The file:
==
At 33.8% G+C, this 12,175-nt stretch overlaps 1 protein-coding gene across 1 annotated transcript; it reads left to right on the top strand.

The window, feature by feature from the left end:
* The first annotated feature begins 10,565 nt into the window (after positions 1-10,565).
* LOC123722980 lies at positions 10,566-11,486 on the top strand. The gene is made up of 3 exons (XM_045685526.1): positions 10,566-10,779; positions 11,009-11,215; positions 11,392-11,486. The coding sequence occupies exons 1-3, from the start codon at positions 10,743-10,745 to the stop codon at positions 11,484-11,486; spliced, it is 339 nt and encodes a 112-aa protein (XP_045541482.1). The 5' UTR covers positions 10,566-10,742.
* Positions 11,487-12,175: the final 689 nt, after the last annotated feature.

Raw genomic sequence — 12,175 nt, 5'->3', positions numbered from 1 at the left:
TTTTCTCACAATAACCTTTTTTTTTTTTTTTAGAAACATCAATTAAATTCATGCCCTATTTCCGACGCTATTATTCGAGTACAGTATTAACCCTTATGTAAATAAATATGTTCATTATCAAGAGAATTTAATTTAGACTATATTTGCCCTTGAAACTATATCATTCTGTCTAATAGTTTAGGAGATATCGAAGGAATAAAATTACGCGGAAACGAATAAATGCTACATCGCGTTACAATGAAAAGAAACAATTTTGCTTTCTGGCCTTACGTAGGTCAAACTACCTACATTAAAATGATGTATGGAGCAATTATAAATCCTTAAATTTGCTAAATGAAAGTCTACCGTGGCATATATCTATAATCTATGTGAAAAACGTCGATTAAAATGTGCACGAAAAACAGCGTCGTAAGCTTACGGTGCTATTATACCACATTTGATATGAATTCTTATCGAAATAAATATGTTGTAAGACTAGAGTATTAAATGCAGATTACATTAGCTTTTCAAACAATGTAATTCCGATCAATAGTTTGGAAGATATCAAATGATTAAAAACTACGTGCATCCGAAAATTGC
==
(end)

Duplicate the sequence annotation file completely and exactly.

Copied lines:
At 33.8% G+C, this 12,175-nt stretch overlaps 1 protein-coding gene across 1 annotated transcript; it reads left to right on the top strand.

The window, feature by feature from the left end:
* The first annotated feature begins 10,565 nt into the window (after positions 1-10,565).
* LOC123722980 lies at positions 10,566-11,486 on the top strand. The gene is made up of 3 exons (XM_045685526.1): positions 10,566-10,779; positions 11,009-11,215; positions 11,392-11,486. The coding sequence occupies exons 1-3, from the start codon at positions 10,743-10,745 to the stop codon at positions 11,484-11,486; spliced, it is 339 nt and encodes a 112-aa protein (XP_045541482.1). The 5' UTR covers positions 10,566-10,742.
* Positions 11,487-12,175: the final 689 nt, after the last annotated feature.

Raw genomic sequence — 12,175 nt, 5'->3', positions numbered from 1 at the left:
TTTTCTCACAATAACCTTTTTTTTTTTTTTTAGAAACATCAATTAAATTCATGCCCTATTTCCGACGCTATTATTCGAGTACAGTATTAACCCTTATGTAAATAAATATGTTCATTATCAAGAGAATTTAATTTAGACTATATTTGCCCTTGAAACTATATCATTCTGTCTAATAGTTTAGGAGATATCGAAGGAATAAAATTACGCGGAAACGAATAAATGCTACATCGCGTTACAATGAAAAGAAACAATTTTGCTTTCTGGCCTTACGTAGGTCAAACTACCTACATTAAAATGATGTATGGAGCAATTATAAATCCTTAAATTTGCTAAATGAAAGTCTACCGTGGCATATATCTATAATCTATGTGAAAAACGTCGATTAAAATGTGCACGAAAAACAGCGTCGTAAGCTTACGGTGCTATTATACCACATTTGATATGAATTCTTATCGAAATAAATATGTTGTAAGACTAGAGTATTAAATGCAGATTACATTAGCTTTTCAAACAATGTAATTCCGATCAATAGTTTGGAAGATATCAAATGATTAAAAACTACGTGCATCCGAAAATTGC